Please use this identifier to cite or link to this item:
|Title:||Blackness, Colorism, and Epidermalization of Infe riority in Zora Neale Hurston’s Color Struck: A Fanonian Reading of the Play|
Roshnavand, Farshid Nowrouzi
|Publisher:||Khazar University Press|
|Series/Report no.:||Volume 17;Number 4|
|Abstract:||The fragile status of marginalized groups in a society which is largely dominated by class, racial or sexual codes of discrimination has always been a point of interest for scholars of different fields. With the advent of postcolonial studies in the second half of the twentieth century and its rising popularity onwards, a great body of sociopolitical, cultural, and psychological research has been devoted to dealing with the covert and overt mechanisms through which the colonizer-colonized relationship is defined and regulated. Deeply concerned with the process of subalternization at work in the juggernaut of colonization, many postcolonial thinkers set out to know and prevent the great metamorphosis which was taking place in the colonized native‟s rich customs and traditions as a result of exposure to the “superior” culture of the dominant oppressing group. Franz Fanon, the French critic, was one of these postcolonial thinkers who singled out the discourse of psychoanalysis to analyze the hierarchical binarism of oppressor/oppressed, its workings and its detrimental damages to the integrity and wholeness of the colonized‟s psyche.|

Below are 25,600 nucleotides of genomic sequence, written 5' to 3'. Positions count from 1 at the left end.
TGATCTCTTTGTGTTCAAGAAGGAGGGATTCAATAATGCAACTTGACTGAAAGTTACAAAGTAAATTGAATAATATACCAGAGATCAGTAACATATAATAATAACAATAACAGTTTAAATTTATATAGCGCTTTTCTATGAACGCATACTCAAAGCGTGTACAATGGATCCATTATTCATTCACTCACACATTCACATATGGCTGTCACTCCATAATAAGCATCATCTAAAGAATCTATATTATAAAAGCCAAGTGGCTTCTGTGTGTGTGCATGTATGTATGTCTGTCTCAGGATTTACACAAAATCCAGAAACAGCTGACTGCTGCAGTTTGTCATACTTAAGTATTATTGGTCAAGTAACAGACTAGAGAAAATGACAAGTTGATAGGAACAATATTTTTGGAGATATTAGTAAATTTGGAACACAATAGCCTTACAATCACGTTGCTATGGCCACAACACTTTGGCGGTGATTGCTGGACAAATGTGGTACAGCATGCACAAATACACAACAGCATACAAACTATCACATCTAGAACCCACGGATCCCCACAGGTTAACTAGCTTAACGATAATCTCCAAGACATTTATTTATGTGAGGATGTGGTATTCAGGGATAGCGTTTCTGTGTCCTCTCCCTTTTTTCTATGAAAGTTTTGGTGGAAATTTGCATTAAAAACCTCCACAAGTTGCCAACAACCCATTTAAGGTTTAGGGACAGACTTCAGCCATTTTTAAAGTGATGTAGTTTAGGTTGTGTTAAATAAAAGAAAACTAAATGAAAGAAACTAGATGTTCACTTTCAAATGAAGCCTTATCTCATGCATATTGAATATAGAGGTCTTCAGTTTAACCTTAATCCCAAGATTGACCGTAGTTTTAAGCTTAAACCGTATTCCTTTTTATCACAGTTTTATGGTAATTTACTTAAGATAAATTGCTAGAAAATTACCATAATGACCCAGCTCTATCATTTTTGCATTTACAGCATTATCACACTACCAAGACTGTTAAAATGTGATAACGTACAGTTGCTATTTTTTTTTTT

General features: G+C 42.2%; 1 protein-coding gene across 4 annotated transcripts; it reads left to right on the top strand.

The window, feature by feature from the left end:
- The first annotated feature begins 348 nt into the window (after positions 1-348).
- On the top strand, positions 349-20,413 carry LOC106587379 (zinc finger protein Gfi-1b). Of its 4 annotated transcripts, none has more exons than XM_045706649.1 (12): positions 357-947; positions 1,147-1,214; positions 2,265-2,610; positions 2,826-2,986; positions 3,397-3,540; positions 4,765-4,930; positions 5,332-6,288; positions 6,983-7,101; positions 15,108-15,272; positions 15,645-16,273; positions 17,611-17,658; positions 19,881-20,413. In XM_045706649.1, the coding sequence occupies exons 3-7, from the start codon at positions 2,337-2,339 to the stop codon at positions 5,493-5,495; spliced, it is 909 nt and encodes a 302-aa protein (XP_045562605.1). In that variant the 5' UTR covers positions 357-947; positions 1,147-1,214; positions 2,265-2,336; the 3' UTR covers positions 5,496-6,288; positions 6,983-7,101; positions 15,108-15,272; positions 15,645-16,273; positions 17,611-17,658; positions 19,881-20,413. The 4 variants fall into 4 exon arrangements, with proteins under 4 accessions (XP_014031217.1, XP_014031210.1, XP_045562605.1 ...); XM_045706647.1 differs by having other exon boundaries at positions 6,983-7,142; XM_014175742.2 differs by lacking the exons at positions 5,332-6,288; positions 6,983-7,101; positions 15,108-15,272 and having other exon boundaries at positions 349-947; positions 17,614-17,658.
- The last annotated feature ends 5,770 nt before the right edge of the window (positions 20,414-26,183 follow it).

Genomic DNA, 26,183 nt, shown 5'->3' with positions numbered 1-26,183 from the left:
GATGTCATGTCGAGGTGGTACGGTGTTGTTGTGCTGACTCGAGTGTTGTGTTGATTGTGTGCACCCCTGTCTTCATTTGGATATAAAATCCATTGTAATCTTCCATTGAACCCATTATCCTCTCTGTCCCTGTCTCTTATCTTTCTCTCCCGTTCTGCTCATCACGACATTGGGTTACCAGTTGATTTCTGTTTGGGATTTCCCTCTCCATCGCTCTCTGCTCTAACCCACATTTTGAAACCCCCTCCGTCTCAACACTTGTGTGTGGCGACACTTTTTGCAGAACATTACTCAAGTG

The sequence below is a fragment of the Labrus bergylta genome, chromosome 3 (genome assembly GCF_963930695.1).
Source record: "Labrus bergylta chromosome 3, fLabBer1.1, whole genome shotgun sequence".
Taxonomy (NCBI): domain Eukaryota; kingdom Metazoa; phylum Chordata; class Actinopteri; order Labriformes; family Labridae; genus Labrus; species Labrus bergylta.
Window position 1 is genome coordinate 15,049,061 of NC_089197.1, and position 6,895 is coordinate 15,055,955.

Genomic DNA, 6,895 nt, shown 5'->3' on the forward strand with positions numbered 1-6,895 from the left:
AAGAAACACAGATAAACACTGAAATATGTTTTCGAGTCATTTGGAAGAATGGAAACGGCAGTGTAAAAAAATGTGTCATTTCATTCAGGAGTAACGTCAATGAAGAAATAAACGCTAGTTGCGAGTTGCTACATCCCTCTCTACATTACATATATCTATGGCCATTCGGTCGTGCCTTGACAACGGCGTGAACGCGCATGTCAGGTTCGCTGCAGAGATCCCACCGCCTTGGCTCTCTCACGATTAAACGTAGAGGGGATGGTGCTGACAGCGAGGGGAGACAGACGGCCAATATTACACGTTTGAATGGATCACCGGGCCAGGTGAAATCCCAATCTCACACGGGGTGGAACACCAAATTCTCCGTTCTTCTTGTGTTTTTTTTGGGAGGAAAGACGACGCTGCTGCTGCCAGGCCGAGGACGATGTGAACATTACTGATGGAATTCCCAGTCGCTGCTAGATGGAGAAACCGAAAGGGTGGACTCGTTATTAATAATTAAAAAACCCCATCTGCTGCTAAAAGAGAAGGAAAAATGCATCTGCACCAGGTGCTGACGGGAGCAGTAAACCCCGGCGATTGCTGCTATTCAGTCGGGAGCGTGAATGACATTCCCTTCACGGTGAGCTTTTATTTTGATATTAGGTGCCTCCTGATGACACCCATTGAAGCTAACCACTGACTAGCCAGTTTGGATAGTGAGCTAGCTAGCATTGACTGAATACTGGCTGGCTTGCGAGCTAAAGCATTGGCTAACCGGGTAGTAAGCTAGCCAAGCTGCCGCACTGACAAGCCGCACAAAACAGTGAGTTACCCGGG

|Appears in Collections:||2014, Vol. 17, № 4|
Items in DSpace are protected by copyright, with all rights reserved, unless otherwise indicated.